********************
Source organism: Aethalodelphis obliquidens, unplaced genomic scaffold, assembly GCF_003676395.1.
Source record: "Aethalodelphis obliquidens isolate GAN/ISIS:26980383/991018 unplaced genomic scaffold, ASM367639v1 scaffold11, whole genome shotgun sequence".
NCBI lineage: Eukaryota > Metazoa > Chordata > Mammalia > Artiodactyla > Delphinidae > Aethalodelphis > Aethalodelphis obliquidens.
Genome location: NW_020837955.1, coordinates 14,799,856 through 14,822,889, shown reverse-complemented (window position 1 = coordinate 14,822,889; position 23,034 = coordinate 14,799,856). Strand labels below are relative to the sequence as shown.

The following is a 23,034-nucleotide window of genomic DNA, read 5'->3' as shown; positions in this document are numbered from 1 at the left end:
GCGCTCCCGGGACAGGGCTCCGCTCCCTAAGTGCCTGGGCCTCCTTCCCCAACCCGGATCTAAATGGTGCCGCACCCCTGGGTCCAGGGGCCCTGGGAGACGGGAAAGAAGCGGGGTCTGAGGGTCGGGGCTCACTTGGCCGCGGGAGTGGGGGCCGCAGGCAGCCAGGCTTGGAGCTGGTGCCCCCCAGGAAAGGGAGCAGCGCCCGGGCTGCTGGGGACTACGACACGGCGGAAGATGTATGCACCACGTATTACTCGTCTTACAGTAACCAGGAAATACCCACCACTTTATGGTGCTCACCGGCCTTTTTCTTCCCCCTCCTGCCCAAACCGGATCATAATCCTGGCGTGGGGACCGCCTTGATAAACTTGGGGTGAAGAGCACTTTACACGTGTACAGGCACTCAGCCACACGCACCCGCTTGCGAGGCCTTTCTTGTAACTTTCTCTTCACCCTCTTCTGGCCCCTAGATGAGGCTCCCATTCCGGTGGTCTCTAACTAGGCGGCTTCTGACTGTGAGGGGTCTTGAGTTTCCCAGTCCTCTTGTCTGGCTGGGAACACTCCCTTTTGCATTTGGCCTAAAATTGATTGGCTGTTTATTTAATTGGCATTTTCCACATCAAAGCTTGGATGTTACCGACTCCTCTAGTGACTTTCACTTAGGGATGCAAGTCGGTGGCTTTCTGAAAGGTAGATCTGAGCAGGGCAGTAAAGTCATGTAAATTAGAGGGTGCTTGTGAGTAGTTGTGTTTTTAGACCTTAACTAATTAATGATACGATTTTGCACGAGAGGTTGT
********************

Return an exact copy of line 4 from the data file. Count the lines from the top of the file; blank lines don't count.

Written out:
Genome location: NW_020837955.1, coordinates 14,799,856 through 14,822,889, shown reverse-complemented (window position 1 = coordinate 14,822,889; position 23,034 = coordinate 14,799,856). Strand labels below are relative to the sequence as shown.